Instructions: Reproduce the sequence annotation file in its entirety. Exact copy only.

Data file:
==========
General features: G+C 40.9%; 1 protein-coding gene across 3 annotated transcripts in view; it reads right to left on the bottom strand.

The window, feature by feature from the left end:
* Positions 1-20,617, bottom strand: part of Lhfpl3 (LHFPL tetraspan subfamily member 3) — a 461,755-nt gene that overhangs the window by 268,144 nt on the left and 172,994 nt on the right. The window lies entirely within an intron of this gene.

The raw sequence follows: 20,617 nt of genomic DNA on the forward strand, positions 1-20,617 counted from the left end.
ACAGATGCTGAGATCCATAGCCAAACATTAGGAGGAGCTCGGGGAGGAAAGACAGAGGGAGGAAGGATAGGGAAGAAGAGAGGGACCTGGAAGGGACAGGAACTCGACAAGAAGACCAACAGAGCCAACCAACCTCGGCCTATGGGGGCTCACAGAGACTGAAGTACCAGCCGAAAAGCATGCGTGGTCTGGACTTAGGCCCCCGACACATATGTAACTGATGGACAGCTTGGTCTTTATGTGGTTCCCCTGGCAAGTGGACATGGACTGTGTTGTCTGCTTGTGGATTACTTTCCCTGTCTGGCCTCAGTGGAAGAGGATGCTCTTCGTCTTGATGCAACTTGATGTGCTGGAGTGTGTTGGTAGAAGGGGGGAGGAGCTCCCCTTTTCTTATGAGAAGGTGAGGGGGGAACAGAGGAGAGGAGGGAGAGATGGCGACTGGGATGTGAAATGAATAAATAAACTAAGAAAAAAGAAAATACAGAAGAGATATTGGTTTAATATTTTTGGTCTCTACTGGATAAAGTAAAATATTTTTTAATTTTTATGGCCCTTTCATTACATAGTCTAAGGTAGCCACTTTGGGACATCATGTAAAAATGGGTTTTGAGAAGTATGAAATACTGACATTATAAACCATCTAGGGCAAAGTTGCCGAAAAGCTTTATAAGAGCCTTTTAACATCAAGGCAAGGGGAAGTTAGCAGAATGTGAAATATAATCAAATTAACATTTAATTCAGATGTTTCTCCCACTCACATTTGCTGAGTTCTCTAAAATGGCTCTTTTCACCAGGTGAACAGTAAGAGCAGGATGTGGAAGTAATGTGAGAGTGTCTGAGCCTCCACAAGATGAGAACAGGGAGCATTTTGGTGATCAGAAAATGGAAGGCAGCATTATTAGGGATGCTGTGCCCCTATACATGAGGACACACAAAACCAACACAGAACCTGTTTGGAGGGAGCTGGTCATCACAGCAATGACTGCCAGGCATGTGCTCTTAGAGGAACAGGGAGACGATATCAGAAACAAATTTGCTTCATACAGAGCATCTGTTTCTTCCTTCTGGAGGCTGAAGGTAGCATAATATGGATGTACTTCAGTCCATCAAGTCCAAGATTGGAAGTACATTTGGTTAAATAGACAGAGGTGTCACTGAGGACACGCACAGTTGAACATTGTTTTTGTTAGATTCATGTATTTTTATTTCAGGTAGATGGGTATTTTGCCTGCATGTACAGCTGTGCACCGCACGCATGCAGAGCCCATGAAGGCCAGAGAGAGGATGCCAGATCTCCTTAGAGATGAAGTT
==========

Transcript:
General features: G+C 40.9%; 1 protein-coding gene across 3 annotated transcripts in view; it reads right to left on the bottom strand.

The window, feature by feature from the left end:
* Positions 1-20,617, bottom strand: part of Lhfpl3 (LHFPL tetraspan subfamily member 3) — a 461,755-nt gene that overhangs the window by 268,144 nt on the left and 172,994 nt on the right. The window lies entirely within an intron of this gene.

The raw sequence follows: 20,617 nt of genomic DNA on the forward strand, positions 1-20,617 counted from the left end.
ACAGATGCTGAGATCCATAGCCAAACATTAGGAGGAGCTCGGGGAGGAAAGACAGAGGGAGGAAGGATAGGGAAGAAGAGAGGGACCTGGAAGGGACAGGAACTCGACAAGAAGACCAACAGAGCCAACCAACCTCGGCCTATGGGGGCTCACAGAGACTGAAGTACCAGCCGAAAAGCATGCGTGGTCTGGACTTAGGCCCCCGACACATATGTAACTGATGGACAGCTTGGTCTTTATGTGGTTCCCCTGGCAAGTGGACATGGACTGTGTTGTCTGCTTGTGGATTACTTTCCCTGTCTGGCCTCAGTGGAAGAGGATGCTCTTCGTCTTGATGCAACTTGATGTGCTGGAGTGTGTTGGTAGAAGGGGGGAGGAGCTCCCCTTTTCTTATGAGAAGGTGAGGGGGGAACAGAGGAGAGGAGGGAGAGATGGCGACTGGGATGTGAAATGAATAAATAAACTAAGAAAAAAGAAAATACAGAAGAGATATTGGTTTAATATTTTTGGTCTCTACTGGATAAAGTAAAATATTTTTTAATTTTTATGGCCCTTTCATTACATAGTCTAAGGTAGCCACTTTGGGACATCATGTAAAAATGGGTTTTGAGAAGTATGAAATACTGACATTATAAACCATCTAGGGCAAAGTTGCCGAAAAGCTTTATAAGAGCCTTTTAACATCAAGGCAAGGGGAAGTTAGCAGAATGTGAAATATAATCAAATTAACATTTAATTCAGATGTTTCTCCCACTCACATTTGCTGAGTTCTCTAAAATGGCTCTTTTCACCAGGTGAACAGTAAGAGCAGGATGTGGAAGTAATGTGAGAGTGTCTGAGCCTCCACAAGATGAGAACAGGGAGCATTTTGGTGATCAGAAAATGGAAGGCAGCATTATTAGGGATGCTGTGCCCCTATACATGAGGACACACAAAACCAACACAGAACCTGTTTGGAGGGAGCTGGTCATCACAGCAATGACTGCCAGGCATGTGCTCTTAGAGGAACAGGGAGACGATATCAGAAACAAATTTGCTTCATACAGAGCATCTGTTTCTTCCTTCTGGAGGCTGAAGGTAGCATAATATGGATGTACTTCAGTCCATCAAGTCCAAGATTGGAAGTACATTTGGTTAAATAGACAGAGGTGTCACTGAGGACACGCACAGTTGAACATTGTTTTTGTTAGATTCATGTATTTTTATTTCAGGTAGATGGGTATTTTGCCTGCATGTACAGCTGTGCACCGCACGCATGCAGAGCCCATGAAGGCCAGAGAGAGGATGCCAGATCTCCTTAGAGATGAAGTT